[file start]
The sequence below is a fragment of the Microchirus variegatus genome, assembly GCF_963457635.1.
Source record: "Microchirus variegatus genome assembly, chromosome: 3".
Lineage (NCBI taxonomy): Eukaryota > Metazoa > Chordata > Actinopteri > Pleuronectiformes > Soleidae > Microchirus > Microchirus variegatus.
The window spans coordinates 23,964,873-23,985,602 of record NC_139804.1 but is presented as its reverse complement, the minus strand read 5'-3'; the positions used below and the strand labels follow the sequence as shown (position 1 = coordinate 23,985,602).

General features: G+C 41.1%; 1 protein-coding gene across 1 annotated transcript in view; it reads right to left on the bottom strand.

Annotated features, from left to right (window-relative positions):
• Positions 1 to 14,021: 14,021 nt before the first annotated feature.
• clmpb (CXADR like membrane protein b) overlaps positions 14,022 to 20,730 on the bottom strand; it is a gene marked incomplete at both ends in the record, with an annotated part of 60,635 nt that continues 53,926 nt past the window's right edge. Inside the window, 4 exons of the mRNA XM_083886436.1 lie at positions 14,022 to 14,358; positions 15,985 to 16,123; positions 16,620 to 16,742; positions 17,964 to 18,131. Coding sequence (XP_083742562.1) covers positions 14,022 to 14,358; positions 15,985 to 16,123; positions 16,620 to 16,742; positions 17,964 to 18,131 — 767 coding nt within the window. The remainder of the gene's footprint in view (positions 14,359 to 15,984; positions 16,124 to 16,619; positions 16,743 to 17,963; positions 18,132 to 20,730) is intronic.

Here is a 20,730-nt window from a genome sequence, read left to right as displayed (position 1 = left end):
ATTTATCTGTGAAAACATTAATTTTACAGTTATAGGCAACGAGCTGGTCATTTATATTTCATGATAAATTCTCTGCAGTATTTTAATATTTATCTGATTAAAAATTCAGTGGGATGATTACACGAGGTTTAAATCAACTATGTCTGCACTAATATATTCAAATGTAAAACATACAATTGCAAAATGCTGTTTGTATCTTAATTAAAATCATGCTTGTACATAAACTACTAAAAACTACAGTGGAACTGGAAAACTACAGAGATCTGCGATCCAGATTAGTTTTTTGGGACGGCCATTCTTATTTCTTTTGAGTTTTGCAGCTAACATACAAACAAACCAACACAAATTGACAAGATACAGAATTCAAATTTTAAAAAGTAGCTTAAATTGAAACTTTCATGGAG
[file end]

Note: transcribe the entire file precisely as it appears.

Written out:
The sequence below is a fragment of the Microchirus variegatus genome, assembly GCF_963457635.1.
Source record: "Microchirus variegatus genome assembly, chromosome: 3".
Lineage (NCBI taxonomy): Eukaryota > Metazoa > Chordata > Actinopteri > Pleuronectiformes > Soleidae > Microchirus > Microchirus variegatus.
The window spans coordinates 23,964,873-23,985,602 of record NC_139804.1 but is presented as its reverse complement, the minus strand read 5'-3'; the positions used below and the strand labels follow the sequence as shown (position 1 = coordinate 23,985,602).

General features: G+C 41.1%; 1 protein-coding gene across 1 annotated transcript in view; it reads right to left on the bottom strand.

Annotated features, from left to right (window-relative positions):
• Positions 1 to 14,021: 14,021 nt before the first annotated feature.
• clmpb (CXADR like membrane protein b) overlaps positions 14,022 to 20,730 on the bottom strand; it is a gene marked incomplete at both ends in the record, with an annotated part of 60,635 nt that continues 53,926 nt past the window's right edge. Inside the window, 4 exons of the mRNA XM_083886436.1 lie at positions 14,022 to 14,358; positions 15,985 to 16,123; positions 16,620 to 16,742; positions 17,964 to 18,131. Coding sequence (XP_083742562.1) covers positions 14,022 to 14,358; positions 15,985 to 16,123; positions 16,620 to 16,742; positions 17,964 to 18,131 — 767 coding nt within the window. The remainder of the gene's footprint in view (positions 14,359 to 15,984; positions 16,124 to 16,619; positions 16,743 to 17,963; positions 18,132 to 20,730) is intronic.

Here is a 20,730-nt window from a genome sequence, read left to right as displayed (position 1 = left end):
ATTTATCTGTGAAAACATTAATTTTACAGTTATAGGCAACGAGCTGGTCATTTATATTTCATGATAAATTCTCTGCAGTATTTTAATATTTATCTGATTAAAAATTCAGTGGGATGATTACACGAGGTTTAAATCAACTATGTCTGCACTAATATATTCAAATGTAAAACATACAATTGCAAAATGCTGTTTGTATCTTAATTAAAATCATGCTTGTACATAAACTACTAAAAACTACAGTGGAACTGGAAAACTACAGAGATCTGCGATCCAGATTAGTTTTTTGGGACGGCCATTCTTATTTCTTTTGAGTTTTGCAGCTAACATACAAACAAACCAACACAAATTGACAAGATACAGAATTCAAATTTTAAAAAGTAGCTTAAATTGAAACTTTCATGGAG